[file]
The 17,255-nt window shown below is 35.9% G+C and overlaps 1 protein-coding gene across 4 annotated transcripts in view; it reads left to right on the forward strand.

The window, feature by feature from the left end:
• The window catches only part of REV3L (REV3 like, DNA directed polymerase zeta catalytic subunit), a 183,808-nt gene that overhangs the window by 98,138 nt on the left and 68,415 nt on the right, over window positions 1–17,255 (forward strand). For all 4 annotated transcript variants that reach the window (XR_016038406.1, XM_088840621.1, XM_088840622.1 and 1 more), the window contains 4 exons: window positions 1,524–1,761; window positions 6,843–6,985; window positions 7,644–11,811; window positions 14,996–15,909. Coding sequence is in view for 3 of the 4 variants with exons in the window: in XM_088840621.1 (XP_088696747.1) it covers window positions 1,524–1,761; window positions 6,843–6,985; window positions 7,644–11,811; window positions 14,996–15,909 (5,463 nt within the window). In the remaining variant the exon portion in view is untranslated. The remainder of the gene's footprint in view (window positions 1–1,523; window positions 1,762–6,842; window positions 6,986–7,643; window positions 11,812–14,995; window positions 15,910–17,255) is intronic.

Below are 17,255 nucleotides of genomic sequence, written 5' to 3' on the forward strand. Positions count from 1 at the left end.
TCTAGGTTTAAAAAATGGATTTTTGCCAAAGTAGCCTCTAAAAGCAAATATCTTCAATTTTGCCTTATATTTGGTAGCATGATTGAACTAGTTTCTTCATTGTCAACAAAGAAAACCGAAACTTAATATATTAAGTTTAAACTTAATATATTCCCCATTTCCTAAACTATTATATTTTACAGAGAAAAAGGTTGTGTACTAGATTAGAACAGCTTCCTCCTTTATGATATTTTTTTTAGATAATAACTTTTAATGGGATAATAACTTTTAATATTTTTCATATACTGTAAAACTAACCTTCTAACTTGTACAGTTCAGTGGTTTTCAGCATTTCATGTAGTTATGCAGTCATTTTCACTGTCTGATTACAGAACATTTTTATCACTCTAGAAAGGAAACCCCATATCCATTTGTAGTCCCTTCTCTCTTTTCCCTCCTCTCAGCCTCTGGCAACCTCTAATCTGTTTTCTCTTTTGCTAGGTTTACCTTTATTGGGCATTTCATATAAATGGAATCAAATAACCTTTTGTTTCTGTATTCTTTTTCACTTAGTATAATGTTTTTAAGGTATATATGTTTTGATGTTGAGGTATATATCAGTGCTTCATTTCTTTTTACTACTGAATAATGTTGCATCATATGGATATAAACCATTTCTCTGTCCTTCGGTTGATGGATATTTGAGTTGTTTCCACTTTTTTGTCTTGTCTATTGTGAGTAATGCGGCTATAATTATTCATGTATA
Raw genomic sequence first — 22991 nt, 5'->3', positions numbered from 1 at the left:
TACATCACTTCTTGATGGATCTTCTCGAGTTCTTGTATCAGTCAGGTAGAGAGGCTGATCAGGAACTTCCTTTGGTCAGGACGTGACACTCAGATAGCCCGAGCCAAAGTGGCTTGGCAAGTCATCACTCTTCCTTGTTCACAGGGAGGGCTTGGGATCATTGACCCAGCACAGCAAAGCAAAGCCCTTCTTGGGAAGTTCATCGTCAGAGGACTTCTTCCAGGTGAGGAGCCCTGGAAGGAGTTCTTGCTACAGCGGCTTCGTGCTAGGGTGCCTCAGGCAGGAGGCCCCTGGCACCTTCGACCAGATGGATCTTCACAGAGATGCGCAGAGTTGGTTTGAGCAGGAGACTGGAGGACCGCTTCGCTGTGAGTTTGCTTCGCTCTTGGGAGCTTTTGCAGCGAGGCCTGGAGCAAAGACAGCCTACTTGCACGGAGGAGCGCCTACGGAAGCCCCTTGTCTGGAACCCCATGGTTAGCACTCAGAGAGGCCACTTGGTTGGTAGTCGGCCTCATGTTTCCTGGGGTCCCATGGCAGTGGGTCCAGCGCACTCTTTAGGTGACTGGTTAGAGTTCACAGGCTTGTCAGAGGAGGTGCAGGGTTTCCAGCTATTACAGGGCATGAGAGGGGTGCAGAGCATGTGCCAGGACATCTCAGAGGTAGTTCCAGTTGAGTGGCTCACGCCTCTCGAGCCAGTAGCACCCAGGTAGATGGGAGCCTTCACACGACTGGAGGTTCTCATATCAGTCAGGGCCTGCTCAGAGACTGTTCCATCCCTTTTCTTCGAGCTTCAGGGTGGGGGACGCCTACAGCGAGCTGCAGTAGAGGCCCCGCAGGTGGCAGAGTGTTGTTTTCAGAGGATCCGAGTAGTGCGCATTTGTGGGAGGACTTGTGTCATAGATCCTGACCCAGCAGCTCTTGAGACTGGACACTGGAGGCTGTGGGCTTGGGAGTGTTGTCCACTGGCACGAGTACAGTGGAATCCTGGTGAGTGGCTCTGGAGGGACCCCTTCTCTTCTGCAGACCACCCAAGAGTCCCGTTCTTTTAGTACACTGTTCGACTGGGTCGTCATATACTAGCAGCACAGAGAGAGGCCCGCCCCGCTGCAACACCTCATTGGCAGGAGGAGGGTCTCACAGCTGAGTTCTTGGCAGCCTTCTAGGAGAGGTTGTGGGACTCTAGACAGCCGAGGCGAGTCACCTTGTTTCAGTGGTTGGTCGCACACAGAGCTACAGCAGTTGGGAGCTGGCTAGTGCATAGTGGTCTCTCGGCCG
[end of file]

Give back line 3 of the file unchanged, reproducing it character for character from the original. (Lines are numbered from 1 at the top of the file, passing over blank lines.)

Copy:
• The window catches only part of REV3L (REV3 like, DNA directed polymerase zeta catalytic subunit), a 183,808-nt gene that overhangs the window by 98,138 nt on the left and 68,415 nt on the right, over window positions 1–17,255 (forward strand). For all 4 annotated transcript variants that reach the window (XR_016038406.1, XM_088840621.1, XM_088840622.1 and 1 more), the window contains 4 exons: window positions 1,524–1,761; window positions 6,843–6,985; window positions 7,644–11,811; window positions 14,996–15,909. Coding sequence is in view for 3 of the 4 variants with exons in the window: in XM_088840621.1 (XP_088696747.1) it covers window positions 1,524–1,761; window positions 6,843–6,985; window positions 7,644–11,811; window positions 14,996–15,909 (5,463 nt within the window). In the remaining variant the exon portion in view is untranslated. The remainder of the gene's footprint in view (window positions 1–1,523; window positions 1,762–6,842; window positions 6,986–7,643; window positions 11,812–14,995; window positions 15,910–17,255) is intronic.